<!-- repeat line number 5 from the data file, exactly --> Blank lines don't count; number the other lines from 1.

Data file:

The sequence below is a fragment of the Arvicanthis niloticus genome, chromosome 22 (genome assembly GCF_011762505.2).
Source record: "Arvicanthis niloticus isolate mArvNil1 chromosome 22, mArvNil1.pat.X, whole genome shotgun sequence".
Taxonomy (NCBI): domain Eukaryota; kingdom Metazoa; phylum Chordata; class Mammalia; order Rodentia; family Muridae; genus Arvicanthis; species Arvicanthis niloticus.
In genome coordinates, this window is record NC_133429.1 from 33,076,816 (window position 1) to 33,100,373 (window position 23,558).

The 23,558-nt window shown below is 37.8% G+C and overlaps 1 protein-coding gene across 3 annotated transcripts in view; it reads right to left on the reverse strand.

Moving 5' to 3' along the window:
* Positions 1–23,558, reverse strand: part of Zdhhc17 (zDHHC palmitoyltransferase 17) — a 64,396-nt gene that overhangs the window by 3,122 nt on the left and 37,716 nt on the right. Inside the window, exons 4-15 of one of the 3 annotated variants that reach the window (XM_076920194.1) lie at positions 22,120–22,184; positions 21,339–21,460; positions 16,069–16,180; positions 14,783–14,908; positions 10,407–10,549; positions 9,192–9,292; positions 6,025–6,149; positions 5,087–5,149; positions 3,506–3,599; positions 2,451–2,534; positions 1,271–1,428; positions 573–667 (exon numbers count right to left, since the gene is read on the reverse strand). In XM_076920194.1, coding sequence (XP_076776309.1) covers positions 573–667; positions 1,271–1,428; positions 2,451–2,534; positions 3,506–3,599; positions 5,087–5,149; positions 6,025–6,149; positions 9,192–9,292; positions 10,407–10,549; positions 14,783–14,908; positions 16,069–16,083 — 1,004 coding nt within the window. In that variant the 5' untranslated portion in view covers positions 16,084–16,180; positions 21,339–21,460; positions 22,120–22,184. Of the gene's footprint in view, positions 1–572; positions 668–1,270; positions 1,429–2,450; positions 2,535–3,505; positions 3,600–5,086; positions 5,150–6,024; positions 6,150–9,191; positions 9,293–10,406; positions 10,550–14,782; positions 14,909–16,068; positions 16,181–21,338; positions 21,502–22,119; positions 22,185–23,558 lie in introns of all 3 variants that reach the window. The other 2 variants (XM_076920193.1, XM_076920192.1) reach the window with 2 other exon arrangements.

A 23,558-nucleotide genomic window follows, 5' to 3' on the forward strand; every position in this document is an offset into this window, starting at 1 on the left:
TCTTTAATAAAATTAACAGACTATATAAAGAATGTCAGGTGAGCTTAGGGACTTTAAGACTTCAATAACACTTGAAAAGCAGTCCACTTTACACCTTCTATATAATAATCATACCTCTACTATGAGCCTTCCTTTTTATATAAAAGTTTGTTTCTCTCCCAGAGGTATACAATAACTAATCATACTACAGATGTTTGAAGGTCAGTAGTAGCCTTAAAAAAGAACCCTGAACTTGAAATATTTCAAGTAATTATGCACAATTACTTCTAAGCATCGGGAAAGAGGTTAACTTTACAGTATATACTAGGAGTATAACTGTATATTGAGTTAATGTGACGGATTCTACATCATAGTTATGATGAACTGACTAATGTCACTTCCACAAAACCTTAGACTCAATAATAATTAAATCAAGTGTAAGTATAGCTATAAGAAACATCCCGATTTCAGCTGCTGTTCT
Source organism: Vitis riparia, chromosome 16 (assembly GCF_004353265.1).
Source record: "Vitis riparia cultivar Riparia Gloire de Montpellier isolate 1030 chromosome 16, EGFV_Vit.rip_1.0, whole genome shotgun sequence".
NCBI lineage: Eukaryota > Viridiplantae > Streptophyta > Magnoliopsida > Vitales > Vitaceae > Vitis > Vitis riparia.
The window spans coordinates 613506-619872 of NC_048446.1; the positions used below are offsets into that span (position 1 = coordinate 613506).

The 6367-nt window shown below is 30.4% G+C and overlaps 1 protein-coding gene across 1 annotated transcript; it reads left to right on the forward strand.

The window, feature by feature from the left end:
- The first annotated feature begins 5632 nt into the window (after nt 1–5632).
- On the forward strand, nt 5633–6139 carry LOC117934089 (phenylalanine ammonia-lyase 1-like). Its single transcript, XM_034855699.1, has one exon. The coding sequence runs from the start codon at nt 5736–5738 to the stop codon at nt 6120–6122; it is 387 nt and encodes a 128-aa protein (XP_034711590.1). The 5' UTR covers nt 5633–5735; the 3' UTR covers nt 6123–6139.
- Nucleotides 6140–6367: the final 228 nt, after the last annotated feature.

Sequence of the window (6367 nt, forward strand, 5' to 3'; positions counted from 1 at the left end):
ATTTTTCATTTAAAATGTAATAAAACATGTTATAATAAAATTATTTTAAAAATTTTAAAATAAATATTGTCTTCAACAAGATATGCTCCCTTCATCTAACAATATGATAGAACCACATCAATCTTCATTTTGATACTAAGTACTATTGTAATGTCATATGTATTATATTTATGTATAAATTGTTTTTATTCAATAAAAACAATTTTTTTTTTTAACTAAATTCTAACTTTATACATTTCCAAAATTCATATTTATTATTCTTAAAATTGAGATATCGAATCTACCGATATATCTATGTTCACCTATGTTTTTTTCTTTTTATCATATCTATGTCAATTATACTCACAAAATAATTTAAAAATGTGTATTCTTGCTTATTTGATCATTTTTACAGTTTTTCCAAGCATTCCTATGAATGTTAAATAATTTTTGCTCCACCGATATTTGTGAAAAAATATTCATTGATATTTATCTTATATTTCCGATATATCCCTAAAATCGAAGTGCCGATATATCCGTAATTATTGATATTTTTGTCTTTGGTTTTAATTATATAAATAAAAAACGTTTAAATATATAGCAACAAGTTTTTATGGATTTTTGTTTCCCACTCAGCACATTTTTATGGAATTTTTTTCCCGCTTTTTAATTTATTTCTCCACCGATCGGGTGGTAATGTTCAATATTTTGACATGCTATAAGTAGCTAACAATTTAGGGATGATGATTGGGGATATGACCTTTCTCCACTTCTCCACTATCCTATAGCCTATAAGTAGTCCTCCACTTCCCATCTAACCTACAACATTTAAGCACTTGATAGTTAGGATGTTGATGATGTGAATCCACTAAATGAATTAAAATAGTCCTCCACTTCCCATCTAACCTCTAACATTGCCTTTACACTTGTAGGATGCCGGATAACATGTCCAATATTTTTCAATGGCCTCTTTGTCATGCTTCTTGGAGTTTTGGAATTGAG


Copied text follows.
The 23,558-nt window shown below is 37.8% G+C and overlaps 1 protein-coding gene across 3 annotated transcripts in view; it reads right to left on the reverse strand.